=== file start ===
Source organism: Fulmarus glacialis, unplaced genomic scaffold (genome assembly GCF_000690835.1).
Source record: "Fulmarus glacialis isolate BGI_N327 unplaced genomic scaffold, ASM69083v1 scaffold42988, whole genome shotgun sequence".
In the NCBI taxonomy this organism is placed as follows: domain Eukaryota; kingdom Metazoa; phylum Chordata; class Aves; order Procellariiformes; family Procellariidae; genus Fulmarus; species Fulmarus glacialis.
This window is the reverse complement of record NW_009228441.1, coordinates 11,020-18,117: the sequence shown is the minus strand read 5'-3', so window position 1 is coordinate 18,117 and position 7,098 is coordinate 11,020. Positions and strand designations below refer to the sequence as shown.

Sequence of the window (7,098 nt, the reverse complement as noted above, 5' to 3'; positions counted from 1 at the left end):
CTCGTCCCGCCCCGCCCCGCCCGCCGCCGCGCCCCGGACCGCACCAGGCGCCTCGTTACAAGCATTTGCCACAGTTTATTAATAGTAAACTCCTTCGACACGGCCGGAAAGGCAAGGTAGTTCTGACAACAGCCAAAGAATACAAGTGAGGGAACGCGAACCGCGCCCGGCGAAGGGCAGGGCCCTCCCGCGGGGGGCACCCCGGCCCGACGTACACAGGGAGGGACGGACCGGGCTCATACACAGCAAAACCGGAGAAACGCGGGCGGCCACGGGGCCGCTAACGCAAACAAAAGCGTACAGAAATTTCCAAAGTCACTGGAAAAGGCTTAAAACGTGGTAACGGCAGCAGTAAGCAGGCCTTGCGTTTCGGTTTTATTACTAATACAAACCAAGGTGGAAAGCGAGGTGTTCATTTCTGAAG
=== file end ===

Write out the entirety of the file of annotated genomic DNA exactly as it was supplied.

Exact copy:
Source organism: Fulmarus glacialis, unplaced genomic scaffold (genome assembly GCF_000690835.1).
Source record: "Fulmarus glacialis isolate BGI_N327 unplaced genomic scaffold, ASM69083v1 scaffold42988, whole genome shotgun sequence".
In the NCBI taxonomy this organism is placed as follows: domain Eukaryota; kingdom Metazoa; phylum Chordata; class Aves; order Procellariiformes; family Procellariidae; genus Fulmarus; species Fulmarus glacialis.
This window is the reverse complement of record NW_009228441.1, coordinates 11,020-18,117: the sequence shown is the minus strand read 5'-3', so window position 1 is coordinate 18,117 and position 7,098 is coordinate 11,020. Positions and strand designations below refer to the sequence as shown.

Sequence of the window (7,098 nt, the reverse complement as noted above, 5' to 3'; positions counted from 1 at the left end):
CTCGTCCCGCCCCGCCCCGCCCGCCGCCGCGCCCCGGACCGCACCAGGCGCCTCGTTACAAGCATTTGCCACAGTTTATTAATAGTAAACTCCTTCGACACGGCCGGAAAGGCAAGGTAGTTCTGACAACAGCCAAAGAATACAAGTGAGGGAACGCGAACCGCGCCCGGCGAAGGGCAGGGCCCTCCCGCGGGGGGCACCCCGGCCCGACGTACACAGGGAGGGACGGACCGGGCTCATACACAGCAAAACCGGAGAAACGCGGGCGGCCACGGGGCCGCTAACGCAAACAAAAGCGTACAGAAATTTCCAAAGTCACTGGAAAAGGCTTAAAACGTGGTAACGGCAGCAGTAAGCAGGCCTTGCGTTTCGGTTTTATTACTAATACAAACCAAGGTGGAAAGCGAGGTGTTCATTTCTGAAG